• [from steve_portigal] Will You Try My Paper iPhone App? [Techcrunch] – [Stanford HCI student gets soundly criticized for seeking feedback on paper prototype with actual users! The drama – as often on the web – really takes off in the comments.] When I looked down at his hands, however, instead of an iPhone, he held a few pieces of paper with wireframe drawings in pencil. This was his app. I was supposed to pretend the paper was an iPhone screen and press the hand-drawn buttons as I shuffled through the flow. The idea is that you could point your camera at a magazine rack and get digital versions of the magazines, which you could preview on your iPhone and then purchase individual articles or the entire magazine. It made a lot more sense when he did it (see video). Now, there is nothing wrong with getting your ideas down on paper or paper prototypes to work out the kinks before you start coding. But you might want to wait until you have an actual working app on an iPhone before testing it out in the wild and asking for feedback from normal people.

ChittahChattah Quickies

  • Forrester’s 2010 Customer Experience Rankings [Customer Experience Matters] – # Retailers take 12 out of the top 20 spots. Most of the top rated companies on the list are retailers. Hotels also grabbed three of the top 20 spots. Interestingly, three financial services firms also cracked the top 20: credit unions, SunTrust Bank, and Vanguard.
    # Healthcare, Internet and TV services dominate the bottom. The bottom 11 companies on the list came from only four industries: five health insurance plans (United Healthcare, Medicaid, Anthem, and CIGNA), three ISPs (Charter Communications, Comcast, and Qwest), two TV service providers (Charter Communications and Comcast), and one credit card provider (HSBC).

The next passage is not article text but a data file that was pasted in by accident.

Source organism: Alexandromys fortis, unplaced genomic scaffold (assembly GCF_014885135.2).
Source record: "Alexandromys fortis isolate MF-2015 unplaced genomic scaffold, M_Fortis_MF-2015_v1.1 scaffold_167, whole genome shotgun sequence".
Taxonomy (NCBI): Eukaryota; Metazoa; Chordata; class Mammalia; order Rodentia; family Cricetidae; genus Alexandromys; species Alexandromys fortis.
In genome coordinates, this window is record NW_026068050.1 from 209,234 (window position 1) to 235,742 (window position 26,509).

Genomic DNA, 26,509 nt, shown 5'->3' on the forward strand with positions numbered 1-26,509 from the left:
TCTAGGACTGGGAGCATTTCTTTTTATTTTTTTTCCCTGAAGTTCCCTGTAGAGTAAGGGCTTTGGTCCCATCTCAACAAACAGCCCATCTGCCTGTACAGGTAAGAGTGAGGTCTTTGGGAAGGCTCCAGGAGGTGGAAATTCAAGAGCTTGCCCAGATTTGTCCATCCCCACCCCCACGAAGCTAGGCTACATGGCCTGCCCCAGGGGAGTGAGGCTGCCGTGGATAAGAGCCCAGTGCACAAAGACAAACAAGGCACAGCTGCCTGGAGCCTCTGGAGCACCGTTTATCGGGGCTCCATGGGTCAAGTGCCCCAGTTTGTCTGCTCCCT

• Can Design Change Behavior? [Stanford School of Engineering] – Because behavior can be influenced—not just observed—it provides an important opportunity for tackling complex challenges such as sustainability. That opportunity is perhaps best addressed with design…With this outlook, Banerjee says he is excited to be one of the principal investigators in a new project funded by the U.S. Department of Energy in which he is working with other Stanford professors who have expertise in behavioral sciences, communications, human-computer interaction, and behavioral economics. The team aims to create interventions that influence behavior to bring about significant reductions in energy use. But what designers understand well is that people are “predictably irrational” and influenced by emotional as well as rational criteria, Banerjee says.
  • The Art of Asking the Question [UIE Brain Sparks] – Steve Portigal will show your team the art of asking the question. You might visit the user in their office or home, have them come to you for a usability test, or even have a chance encounter at a trade show or while waiting for an airplane. Do you know what to ask? Do you know what to listen for, to extract the critical detail of what they can tell you about your design?